The cost of heating poultry houses in the winter has increased over the past several years, and these costs can significantly add to the cost of raising broilers or producing eggs. Producers look for ways to reduce heat loss from buildings in order to reduce heating costs. One negative effect of tightly controlling ventilation in the winter is the potential to increase the concentration of ammonia in houses.
Ammonia is a colorless gas produced by the action of microbes breaking down the nitrogen-rich fractions of waste. Humans can typically detect the smell of ammonia at concentrations greater than 25 ppm. Poultry can be negatively influenced by long term exposure of ammonia at concentrations as low as 20 ppm.
A condition known as keratonconjuctivitis can result from exposure to high levels of ammonia.
Birds will often have matted, damp feathers on their back and be extremely sensitive to light and may even have their eyes closed or covered by their wings. Birds are often more susceptible to infections of the respiratory tract when exposed to high levels of ammonia. Damage to the mucus membranes and lung tissue is not uncommon.
Human Farm Animal Care, HFAC, and other animal welfare organizations, have established the acceptable level of ammonia present in cage free egg production houses at 10 ppm. Birds can be briefly exposed to ammonia levels of up to 25 ppm. The ammonia level must never be above 25 ppm. During the warmer times of the year (spring, summer, and early fall), this is typically not an issue since chicken houses are well ventilated at these times. However, during late fall and winter months, when little ventilation is needed or used, increased ammonia levels can be a problem.
Several published research trials have established the benefit of adding yucca schidigera extracts to diets to reduce aerial ammonia concentrations. During the times of the year when issues with higher ammonia levels are a challenge, Wenger Feeds adds yucca schidigera extract containing products to diets to help combat increased ammonia levels.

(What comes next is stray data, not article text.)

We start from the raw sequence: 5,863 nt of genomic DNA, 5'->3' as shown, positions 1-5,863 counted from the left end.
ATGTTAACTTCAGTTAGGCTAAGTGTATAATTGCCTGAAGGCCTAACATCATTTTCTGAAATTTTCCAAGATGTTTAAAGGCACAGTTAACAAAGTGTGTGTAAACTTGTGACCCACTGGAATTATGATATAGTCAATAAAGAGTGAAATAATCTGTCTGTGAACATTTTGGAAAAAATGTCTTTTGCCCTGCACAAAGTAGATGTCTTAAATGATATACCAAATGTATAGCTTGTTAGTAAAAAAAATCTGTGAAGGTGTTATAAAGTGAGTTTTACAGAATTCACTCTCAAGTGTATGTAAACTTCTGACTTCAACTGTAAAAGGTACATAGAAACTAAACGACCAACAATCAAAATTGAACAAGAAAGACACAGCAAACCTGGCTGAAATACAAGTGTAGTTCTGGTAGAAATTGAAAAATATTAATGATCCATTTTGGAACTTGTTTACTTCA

Wenger Feeds has conducted three trials over the past few winters to compare yucca schidigera products and their ability to reduce ammonia levels to acceptable levels in cage-free layer houses.
Wenger Feeds has been using a yucca product in diets during the winter in cage-free houses. We were interested in comparing the performance of the current product to another product on the market. In the first trial, the current product was used in feed for the test houses (3 locations, 2 barns per location) from October 2011, until the start of the trial in early December 2011. At the start of the trial, the 2 barns at each location were assigned to one of the two yucca products. The results for the trial are presented in Table 1.
|Table 1. Trial 1- Effect of Yucca Extract Products on Ammonia Levels|
|Current Product||Alternative Product|
|End of Trial Ammonia||20.2||21.1|
|Change in Ammonia||+2.5||+4.5|
During the test period, ammonia levels increased in both treatments. Although, both products appeared to be similar, in controlling ammonia concentrations, neither yucca product was able to keep ammonia levels below the 10 ppm threshold. Since both products appeared to be similar in their ability to control ammonia and the alternative product was lower in price, a switch was made to the alternative product.
In the second trial, we compared the “new” current product with two other alternative yucca products. This trial was conducted during late winter in 2013. Again, all of the yucca products performed similarly in controlling ammonia concentrations. However, none of the products were capable of reducing ammonia concentrations below the 10 ppm threshold.
These same three treatments were evaluated in a third trial conducted from October 2013 to March 2014. In this trial, the initial ammonia levels were at or below the 10 ppm threshold at the beginning of the trial. This was most likely due to the houses not being tightly sealed since the trial started in mid-October. As in the other trials, all products were similar in their ability to control ammonia but were unable to keep levels below the 10 ppm threshold.
In summary, high ammonia levels in poultry houses can have a negative effect on the performance and health of birds, especially in the winter when ventilation is tightly controlled. Yucca products added to the feed can be effective in preventing excessively high levels of ammonia concentrations in poultry houses. However, of the products tested, none can be used solely to keep ammonia levels below the established 10 ppm threshold.